What is H2S?
Hydrogen sulfide is the chemical compound with the formula H2S. It is a colorless gas with the characteristic foul odor of rotten eggs; it is heavier than air, very poisonous, corrosive, flammable and explosive.
Common Sources of H2S
Hydrogen sulfide is a naturally-occurring chemical compound that is usually formed as anaerobic bacteria decompose organic material in the absence of oxygen. It is as a result of this anaerobic digestion that the H2S in sewer and swamp gasses are formed, giving these places their characteristic sulfurous odours.
The decomposition of certain organic materials such as lignosulfonates in drilling fluids by these sulfate-reducing bacteria have been reported to be one of the reasons why some sweet wells later turn sour after drilling activities have been completed.
H2S is produced in the human body, not only through bacterial activity within the alimentary canal, but also in extremely small quantities by some cells to perform a number of neurotransmission roles. It may be that H2S even plays some protective role preventing cardiovascular disease.
H2S is present in some farming, pulp and paper, coal mining, tanning, and smelting activities, which may be responsible for up to 10% of total emissions worldwide.
H2S is present in the volcanic gases emanating from some hot springs, volcanoes, and subsea vents. However, by far the most significant source of H2S in Western Canada is encountered in the oil and gas industry. The source of all this noxious material is certain geological formations beneath our Western Sedimentary Basin.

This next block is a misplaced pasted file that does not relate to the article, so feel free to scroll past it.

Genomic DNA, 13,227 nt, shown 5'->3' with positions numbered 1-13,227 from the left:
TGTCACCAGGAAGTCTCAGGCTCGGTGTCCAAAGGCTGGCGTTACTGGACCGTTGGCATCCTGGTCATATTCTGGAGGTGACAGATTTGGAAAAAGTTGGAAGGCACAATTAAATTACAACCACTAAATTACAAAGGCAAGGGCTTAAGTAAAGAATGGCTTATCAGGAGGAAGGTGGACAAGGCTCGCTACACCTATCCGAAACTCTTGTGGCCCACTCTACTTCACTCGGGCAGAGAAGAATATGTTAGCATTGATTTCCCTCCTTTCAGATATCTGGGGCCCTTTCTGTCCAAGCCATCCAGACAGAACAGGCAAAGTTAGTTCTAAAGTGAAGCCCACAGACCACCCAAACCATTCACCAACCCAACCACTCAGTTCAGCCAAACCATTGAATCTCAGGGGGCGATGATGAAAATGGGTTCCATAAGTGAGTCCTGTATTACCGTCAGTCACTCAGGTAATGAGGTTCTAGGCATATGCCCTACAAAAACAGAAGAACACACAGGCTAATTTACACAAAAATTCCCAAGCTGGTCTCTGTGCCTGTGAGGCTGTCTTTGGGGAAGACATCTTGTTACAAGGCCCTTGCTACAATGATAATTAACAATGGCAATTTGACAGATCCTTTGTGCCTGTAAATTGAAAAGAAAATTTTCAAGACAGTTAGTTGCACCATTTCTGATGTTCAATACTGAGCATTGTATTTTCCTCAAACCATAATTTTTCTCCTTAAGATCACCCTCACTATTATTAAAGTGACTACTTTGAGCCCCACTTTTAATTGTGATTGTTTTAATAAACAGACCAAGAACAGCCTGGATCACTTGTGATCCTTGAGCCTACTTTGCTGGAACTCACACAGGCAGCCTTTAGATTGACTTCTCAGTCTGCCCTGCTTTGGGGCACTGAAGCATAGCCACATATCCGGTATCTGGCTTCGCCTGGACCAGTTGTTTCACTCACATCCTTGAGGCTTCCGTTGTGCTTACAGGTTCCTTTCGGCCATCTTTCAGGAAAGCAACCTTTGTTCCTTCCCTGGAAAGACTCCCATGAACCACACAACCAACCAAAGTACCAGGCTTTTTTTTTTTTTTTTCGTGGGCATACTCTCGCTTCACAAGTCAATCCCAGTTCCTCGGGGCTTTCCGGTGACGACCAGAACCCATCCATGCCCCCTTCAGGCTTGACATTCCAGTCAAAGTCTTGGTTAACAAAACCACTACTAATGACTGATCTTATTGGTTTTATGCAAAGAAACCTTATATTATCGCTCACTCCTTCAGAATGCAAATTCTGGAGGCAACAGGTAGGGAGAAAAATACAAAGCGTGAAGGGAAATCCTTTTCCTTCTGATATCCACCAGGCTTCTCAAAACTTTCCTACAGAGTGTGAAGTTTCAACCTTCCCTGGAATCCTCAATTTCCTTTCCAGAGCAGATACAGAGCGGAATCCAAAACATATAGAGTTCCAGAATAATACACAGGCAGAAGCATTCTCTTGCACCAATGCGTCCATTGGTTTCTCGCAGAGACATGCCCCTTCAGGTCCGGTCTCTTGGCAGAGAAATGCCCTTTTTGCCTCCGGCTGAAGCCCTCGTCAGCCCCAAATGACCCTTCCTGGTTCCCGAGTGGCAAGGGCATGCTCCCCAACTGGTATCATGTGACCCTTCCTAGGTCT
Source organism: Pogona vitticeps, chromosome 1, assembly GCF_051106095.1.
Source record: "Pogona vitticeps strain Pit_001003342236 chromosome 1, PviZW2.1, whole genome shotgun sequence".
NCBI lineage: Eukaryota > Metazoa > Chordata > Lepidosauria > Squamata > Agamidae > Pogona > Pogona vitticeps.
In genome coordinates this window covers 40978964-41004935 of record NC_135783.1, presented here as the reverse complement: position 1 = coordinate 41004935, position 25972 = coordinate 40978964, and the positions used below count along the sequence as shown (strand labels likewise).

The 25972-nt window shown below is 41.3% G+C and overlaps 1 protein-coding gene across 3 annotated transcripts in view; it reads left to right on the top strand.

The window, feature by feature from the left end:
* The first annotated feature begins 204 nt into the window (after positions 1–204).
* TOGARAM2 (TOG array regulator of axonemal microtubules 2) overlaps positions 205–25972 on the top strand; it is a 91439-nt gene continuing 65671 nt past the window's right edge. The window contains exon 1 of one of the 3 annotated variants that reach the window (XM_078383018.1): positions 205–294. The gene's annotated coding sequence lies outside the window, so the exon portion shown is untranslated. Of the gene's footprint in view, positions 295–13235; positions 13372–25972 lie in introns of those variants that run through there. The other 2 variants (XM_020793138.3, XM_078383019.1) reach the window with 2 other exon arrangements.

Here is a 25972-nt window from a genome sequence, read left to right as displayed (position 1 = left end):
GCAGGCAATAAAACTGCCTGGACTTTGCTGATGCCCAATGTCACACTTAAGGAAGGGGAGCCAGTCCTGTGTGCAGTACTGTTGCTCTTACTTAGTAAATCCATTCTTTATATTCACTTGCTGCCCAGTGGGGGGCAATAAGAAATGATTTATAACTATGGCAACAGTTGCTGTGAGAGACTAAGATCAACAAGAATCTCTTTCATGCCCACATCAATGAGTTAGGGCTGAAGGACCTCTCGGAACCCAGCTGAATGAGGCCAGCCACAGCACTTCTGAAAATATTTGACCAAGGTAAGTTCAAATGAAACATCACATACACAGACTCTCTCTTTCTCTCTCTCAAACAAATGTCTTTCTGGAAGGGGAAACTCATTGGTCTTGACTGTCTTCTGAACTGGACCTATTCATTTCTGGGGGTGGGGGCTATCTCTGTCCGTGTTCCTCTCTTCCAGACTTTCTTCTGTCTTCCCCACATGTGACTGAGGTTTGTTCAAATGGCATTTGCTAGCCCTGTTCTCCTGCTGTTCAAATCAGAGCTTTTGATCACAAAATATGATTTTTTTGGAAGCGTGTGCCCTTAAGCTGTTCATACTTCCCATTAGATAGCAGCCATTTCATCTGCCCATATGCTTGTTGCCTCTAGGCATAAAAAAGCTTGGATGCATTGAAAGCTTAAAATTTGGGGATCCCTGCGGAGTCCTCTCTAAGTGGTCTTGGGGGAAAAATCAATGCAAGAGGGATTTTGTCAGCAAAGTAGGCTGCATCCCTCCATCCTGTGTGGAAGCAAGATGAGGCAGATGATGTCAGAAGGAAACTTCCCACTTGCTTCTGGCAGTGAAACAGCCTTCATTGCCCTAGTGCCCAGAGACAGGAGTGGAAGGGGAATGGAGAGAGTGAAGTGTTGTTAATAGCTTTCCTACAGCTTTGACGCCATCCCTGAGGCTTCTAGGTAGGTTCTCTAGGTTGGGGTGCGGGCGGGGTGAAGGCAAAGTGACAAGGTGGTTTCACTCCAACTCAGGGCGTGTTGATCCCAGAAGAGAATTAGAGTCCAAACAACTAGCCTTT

Because we humans naturally produce H2S in our body, we have developed enzymes to enable us oxidize it into harmless sulfates. This means our bodies are capable of tolerating the presence of minuscule concentrations of H2S almost indefinitely.
Nevertheless, we face a problem when we encounter concentrations of H2S high enough to completely overwhelms our body’s ability to safely oxidize this compound, leaving it free to attack our central nervous system. The IDLH of H2S is 100 ppm, while the short-term exposure limit is 15 ppm.
For this reason, H2S is a controlled substance that is extremely poisonous to humans in everything but trace concentrations and has been rated as being comparable in toxicity to hydrogen cyanide, which was one of the chemical agents used by the Germans during WW 1 and WW 11.
This toxic nature of H2S is the main reason why it is mandatory for every oilfield worker in Western Canada attend a full day of instruction and practicum in H2S every three years.
The H2S UN number is 1053.
Since our industry has developed a number of ways to safely work with H2S, it is imperative that every oil and gas worker be given consistent training in each of these methods. Therefore, the only universally recognized certification program in Western Canada is Enform's H2S Alive course.
This is the reason on-line H2S courses cannot meet the adequate training criteria of the H2S committee and are insufficient for most oil and gas jobs.
H2S is colourless and has a refractive index very close to air. This means we cannot use our eyes to detect it.